Pina Fabric - Indigenous Material of Barong Tagalog and Other Ingenious Fibers
PINA FABRIC – INDIGENOUS MATERIAL OF BARONG TAGALOG AND OTHER INGENIOUS FIBERS
Piña fabric is the ingenious fabric derived from the leaves of the Spanish Red Pineapple. It is said that its one of the finest of all hand-woven fabrics in the Philippines. Piña fabric is hand-weaved from pineapple leaf fiber. But because Piña weavers in the country are diminishing, its scarceness makes the delicate Piña cloth expensive.
These pineapple fibers are naturally glossy and have a white-ivory color. This delicate fiber cloth is translucent, soft and fine with quality that outshine. Since piña fabric is hand-loomed by a reducing species of weavers, the fabric becomes precious and scarce that makes it expensive.
The major end use of Piña fiber is the famous Barong Tagalog, wedding gowns and other traditional Philippine formal clothesline. Less delicate Piña fabric are used for hanker-chiefs, table linens, bags and other clothing accessory items.
Barong Tagalog are used by Presidents, politicians and other famous businessmen. It was popularized as formal wear by then Philippine President Ramon Magsaysay, who wore it to most official and personal affairs, including his inauguration as president. In Filipino culture barong is usually used in wedding and formal attire for men and also women. The term “Barong Tagalog” simply means tagalog or Filipino dress. It is very lightweight and worn tucked out (similar to a coat or dress-shirt), over an undershirt.
The traditional ornamentation for this fabric is a style of hand embroidery called calado. An embroidered piña garment is most commonly called piña calado. The colorings of these hand-woven fabrics are from vegetable dyes originating from leaves and bark of different plants.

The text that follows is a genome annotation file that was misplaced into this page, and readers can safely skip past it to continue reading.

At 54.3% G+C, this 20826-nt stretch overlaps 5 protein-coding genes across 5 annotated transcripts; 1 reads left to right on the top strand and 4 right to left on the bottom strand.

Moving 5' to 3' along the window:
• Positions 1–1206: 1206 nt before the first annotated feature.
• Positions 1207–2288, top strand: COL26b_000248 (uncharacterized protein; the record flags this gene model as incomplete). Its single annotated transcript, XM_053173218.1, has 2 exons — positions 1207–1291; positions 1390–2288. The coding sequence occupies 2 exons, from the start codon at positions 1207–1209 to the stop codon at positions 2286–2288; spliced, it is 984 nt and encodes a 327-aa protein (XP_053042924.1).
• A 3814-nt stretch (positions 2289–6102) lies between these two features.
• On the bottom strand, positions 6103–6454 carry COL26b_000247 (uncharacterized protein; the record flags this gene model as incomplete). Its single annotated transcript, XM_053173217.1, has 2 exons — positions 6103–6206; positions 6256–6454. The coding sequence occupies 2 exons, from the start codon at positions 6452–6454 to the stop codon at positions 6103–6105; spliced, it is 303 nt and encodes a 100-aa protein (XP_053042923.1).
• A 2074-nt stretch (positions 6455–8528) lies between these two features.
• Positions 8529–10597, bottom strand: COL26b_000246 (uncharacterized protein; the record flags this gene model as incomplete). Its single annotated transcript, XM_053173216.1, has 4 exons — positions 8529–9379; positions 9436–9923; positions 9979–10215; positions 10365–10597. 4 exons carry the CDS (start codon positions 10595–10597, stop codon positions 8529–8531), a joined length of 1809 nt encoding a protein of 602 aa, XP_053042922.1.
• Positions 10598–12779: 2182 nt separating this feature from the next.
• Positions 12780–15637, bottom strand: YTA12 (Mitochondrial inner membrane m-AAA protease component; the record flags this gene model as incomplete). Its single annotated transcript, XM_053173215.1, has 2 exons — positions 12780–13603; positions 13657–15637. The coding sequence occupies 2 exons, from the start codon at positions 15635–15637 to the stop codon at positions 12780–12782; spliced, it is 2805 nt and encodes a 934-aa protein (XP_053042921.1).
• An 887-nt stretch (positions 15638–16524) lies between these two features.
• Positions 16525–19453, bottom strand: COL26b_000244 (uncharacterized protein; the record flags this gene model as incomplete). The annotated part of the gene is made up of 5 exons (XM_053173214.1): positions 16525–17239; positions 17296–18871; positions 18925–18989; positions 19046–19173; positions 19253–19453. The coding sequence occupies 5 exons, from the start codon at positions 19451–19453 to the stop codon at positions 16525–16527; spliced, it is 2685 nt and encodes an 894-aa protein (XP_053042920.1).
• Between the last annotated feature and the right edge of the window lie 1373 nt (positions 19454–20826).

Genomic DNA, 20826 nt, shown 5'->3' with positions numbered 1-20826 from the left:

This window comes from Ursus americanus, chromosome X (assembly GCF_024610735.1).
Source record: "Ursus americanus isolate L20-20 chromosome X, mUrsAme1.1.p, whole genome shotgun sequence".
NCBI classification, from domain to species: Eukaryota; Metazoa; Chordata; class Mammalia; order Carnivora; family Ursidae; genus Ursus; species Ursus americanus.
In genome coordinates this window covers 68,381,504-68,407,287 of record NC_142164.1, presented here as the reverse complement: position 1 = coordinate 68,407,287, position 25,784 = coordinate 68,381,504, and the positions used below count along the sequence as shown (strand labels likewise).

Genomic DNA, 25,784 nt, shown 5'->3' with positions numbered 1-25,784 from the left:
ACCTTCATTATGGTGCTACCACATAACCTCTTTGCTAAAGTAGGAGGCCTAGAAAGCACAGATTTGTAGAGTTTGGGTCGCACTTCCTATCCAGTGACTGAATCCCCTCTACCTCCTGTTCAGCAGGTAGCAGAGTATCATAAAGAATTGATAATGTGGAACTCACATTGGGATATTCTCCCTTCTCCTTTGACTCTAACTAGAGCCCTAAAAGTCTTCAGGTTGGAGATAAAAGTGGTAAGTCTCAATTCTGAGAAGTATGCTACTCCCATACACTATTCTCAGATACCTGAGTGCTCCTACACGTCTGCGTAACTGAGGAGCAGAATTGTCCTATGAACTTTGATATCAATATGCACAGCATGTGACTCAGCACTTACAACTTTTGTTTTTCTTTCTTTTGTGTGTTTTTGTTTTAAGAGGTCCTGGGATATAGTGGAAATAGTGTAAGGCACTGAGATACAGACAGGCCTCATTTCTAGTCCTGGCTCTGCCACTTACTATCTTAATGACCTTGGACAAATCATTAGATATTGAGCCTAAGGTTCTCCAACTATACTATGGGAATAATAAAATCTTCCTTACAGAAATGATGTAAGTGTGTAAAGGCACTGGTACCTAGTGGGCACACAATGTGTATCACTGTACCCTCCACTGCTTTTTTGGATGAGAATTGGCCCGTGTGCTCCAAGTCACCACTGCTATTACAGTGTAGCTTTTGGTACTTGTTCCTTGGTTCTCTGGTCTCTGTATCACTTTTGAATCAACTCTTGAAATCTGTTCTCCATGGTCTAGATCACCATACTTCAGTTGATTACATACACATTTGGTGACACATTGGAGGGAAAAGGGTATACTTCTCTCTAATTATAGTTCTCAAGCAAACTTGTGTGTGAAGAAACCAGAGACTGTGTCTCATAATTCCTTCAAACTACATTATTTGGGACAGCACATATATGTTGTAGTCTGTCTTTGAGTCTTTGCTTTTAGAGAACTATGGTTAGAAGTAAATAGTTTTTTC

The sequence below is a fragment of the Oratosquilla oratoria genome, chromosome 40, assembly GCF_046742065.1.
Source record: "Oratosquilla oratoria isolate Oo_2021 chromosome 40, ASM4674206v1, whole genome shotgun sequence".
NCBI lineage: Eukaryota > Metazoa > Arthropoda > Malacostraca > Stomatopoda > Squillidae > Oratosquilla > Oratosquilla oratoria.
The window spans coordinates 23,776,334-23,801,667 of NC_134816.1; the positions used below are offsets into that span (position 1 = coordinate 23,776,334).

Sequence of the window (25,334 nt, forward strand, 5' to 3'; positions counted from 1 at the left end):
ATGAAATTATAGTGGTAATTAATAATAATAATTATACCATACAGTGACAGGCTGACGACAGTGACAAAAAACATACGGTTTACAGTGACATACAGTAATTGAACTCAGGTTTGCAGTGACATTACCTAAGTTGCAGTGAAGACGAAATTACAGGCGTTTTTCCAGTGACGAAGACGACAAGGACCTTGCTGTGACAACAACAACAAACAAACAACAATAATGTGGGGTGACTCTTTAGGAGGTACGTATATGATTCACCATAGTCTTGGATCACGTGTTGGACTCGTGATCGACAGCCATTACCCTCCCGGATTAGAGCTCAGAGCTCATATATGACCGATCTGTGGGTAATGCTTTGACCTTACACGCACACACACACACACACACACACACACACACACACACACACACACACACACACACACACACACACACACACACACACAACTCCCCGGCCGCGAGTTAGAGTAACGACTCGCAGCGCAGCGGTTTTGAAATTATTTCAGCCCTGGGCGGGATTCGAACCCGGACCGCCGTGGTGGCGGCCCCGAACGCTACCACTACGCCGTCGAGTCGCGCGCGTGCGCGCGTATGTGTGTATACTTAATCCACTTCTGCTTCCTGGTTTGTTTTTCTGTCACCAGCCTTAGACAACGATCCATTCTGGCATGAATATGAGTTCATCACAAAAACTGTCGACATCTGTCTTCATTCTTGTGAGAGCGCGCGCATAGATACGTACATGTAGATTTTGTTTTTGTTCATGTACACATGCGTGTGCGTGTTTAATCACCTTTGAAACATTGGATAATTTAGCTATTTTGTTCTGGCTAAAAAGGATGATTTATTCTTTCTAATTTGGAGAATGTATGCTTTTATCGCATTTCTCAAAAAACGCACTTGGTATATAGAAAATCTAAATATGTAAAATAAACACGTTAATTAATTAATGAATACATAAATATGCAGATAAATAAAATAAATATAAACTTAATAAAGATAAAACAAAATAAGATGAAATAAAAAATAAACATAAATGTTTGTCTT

The filmy fiber from the Red Spanish variety of pineapple grown in the provinces of Aklan, Palawan and Camarines Norte of Bicol Region became an important fabric material. Novelty items made of piña cloth were considered desirable gifts for royalty. In 1862, a handkerchief made from fine piña cloth was presented as a wedding gift to Queen Alexandra on her marriage to Edward VII. Its replica can be found in the Victoria and Albert Museum in London.
Piña fiber is often blended with other ingenious materials like cotton, abaca or silk to produce a wonderful gently fabric. When mix-woven with silk, it is called piña-silk or piña-seda. When woven with jusi, it is piña-jusi, with sheer and strength and less expensive that piña.
Jusi cloth is soft sheer fabric made from the fibers of pineapple leaves and mechanically woven stronger that Piña cloth. It was also made from abaca or banana silk and was replaced by imported silk – organza.
Piña-jusi fabric is the latest innovation on barong fabric that came out of the market and gaining quality. The combine blending of the sheerness of pineapple fibers and the strength of Jusi fiber offers a durable fabric for equal formal need for particular affairs.
Linen fabric is another natural fiber that is durable and comfortable. Linen can be hand washed and dry clean only. It presses nicely to a firm and tender fabric. Linen is often used for tablecloths, sheets, and curtains. Linen also has a nice easy shape and feel that make it a popular choice for clothing.
Abaca fiber produced from a plant indigenous to the Philippines which grows in the country for centuries is cautiously woven to make sinamay fabric. The fabric gained worldwide popularity as Manila hemp-preferred rope by sailors including the US Navy. Now, it is widely used to manufacture novelty goods, home furnishing and raw specialty papers.
In October 2009, many of the country’s talented fashion designers showcase their finest collections in the gala show at the SMX Convention Center in celebrating the International Year of Natural Fibers with the cooperation of the Fiber Industry Development Authority of the Department of Agriculture. The show serves as a tribute to the people in agriculture who painstakingly produce high quality fibers that are solely to and have become pride of the Philippines.
The show put forward the art of hand weaving; an important craft and skill handed down from generation to generation while the indigenous fabrics admired for absolute beauty, uniqueness and worldwide appeal; but most importantly, generate sustained demand globally.
Just recently, the Fashion and Design Council of the Philippines launched the “Weaving the Future” contest using the country’s indigenous fabrics in a modern way, to modernize the impression of a Filipino look. The FDCP president, JC Buendia added that “This is intended to dispel the notion that local fabrics are only used for ‘costumes.’
‘Jusi,’ ‘piña,’ ‘capiz,’ ‘abaca,’ banana ‘seda’-indigenous materials take center stage Lifestyle Column Philippine Daily Inquirer E-1 November 18, 2011
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